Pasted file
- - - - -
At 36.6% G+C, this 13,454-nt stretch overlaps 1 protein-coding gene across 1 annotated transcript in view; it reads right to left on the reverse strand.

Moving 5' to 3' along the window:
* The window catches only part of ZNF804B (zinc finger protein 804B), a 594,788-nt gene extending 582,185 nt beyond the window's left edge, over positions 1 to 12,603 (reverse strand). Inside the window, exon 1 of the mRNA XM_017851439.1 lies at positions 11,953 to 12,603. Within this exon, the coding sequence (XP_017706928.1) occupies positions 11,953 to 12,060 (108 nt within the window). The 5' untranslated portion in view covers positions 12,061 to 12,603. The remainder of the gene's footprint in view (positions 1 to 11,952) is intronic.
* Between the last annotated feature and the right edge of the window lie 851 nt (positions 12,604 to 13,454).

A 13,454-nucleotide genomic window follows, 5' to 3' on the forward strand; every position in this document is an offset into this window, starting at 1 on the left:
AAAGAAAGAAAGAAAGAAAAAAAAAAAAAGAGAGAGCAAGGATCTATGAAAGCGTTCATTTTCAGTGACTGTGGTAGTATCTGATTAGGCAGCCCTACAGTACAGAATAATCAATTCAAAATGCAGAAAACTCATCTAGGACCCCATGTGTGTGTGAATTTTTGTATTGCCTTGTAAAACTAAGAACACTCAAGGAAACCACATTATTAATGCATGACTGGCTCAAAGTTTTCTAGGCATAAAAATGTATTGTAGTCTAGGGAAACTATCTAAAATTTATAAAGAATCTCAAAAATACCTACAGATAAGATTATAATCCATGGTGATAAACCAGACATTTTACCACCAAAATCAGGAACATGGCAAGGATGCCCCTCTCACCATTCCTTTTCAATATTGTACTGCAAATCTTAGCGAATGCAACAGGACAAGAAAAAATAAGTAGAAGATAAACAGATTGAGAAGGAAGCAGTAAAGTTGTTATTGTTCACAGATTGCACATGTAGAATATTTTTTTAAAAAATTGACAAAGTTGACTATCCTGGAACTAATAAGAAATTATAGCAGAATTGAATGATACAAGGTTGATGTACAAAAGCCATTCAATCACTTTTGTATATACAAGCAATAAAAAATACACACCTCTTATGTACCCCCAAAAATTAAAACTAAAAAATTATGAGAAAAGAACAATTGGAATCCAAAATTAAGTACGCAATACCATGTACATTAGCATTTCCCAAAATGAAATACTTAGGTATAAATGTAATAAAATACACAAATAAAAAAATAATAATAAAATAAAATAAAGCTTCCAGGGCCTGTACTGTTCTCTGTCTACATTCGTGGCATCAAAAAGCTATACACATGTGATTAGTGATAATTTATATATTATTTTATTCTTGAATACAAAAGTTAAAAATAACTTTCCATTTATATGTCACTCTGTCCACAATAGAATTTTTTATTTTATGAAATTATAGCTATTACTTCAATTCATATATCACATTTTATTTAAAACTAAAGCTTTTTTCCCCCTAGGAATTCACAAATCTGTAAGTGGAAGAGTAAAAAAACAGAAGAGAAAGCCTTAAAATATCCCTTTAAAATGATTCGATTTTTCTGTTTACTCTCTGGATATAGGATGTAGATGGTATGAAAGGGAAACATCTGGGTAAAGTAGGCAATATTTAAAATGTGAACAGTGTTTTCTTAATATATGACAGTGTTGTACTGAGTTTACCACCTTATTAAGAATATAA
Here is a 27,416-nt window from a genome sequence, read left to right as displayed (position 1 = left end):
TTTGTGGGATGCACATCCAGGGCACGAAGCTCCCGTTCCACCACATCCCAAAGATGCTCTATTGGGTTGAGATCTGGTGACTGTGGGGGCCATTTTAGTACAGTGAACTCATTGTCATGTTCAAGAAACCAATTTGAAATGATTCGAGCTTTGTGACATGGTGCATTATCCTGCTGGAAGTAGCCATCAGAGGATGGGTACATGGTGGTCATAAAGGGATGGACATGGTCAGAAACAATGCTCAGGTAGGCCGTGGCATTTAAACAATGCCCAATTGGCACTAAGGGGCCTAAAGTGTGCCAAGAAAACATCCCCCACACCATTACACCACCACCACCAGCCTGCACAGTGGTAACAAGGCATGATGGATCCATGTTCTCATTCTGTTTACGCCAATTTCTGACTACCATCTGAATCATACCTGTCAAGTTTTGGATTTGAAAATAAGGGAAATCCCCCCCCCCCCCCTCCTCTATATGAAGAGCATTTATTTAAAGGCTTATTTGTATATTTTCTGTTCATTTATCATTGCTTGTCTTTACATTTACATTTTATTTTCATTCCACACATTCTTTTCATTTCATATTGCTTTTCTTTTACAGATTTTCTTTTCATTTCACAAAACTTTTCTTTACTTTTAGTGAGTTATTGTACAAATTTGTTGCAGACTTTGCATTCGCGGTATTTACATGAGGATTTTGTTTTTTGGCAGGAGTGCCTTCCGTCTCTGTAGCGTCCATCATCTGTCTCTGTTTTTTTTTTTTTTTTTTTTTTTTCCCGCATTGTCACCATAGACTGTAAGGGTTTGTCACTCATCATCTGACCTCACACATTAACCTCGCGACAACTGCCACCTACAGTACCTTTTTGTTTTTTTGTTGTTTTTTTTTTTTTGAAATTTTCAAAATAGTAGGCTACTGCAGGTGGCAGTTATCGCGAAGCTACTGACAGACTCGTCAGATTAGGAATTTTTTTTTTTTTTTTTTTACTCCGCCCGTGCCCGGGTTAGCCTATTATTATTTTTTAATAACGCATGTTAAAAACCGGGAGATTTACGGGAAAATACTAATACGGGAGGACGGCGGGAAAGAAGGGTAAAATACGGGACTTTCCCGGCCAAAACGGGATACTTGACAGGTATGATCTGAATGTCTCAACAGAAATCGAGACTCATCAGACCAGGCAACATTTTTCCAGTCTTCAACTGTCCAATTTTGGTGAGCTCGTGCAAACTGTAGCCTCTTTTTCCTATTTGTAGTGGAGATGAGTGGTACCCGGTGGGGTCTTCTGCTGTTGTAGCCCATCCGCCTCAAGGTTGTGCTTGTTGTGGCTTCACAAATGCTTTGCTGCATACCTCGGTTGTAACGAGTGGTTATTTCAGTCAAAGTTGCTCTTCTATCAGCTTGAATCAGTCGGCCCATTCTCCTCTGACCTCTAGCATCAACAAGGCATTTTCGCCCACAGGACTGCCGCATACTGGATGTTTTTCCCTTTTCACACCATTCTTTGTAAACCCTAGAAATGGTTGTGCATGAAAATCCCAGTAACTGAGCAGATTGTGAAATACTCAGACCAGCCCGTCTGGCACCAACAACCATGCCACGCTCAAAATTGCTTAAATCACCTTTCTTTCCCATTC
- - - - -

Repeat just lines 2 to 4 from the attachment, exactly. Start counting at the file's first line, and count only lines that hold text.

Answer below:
Moving 5' to 3' along the window:
* The window catches only part of ZNF804B (zinc finger protein 804B), a 594,788-nt gene extending 582,185 nt beyond the window's left edge, over positions 1 to 12,603 (reverse strand). Inside the window, exon 1 of the mRNA XM_017851439.1 lies at positions 11,953 to 12,603. Within this exon, the coding sequence (XP_017706928.1) occupies positions 11,953 to 12,060 (108 nt within the window). The 5' untranslated portion in view covers positions 12,061 to 12,603. The remainder of the gene's footprint in view (positions 1 to 11,952) is intronic.
* Between the last annotated feature and the right edge of the window lie 851 nt (positions 12,604 to 13,454).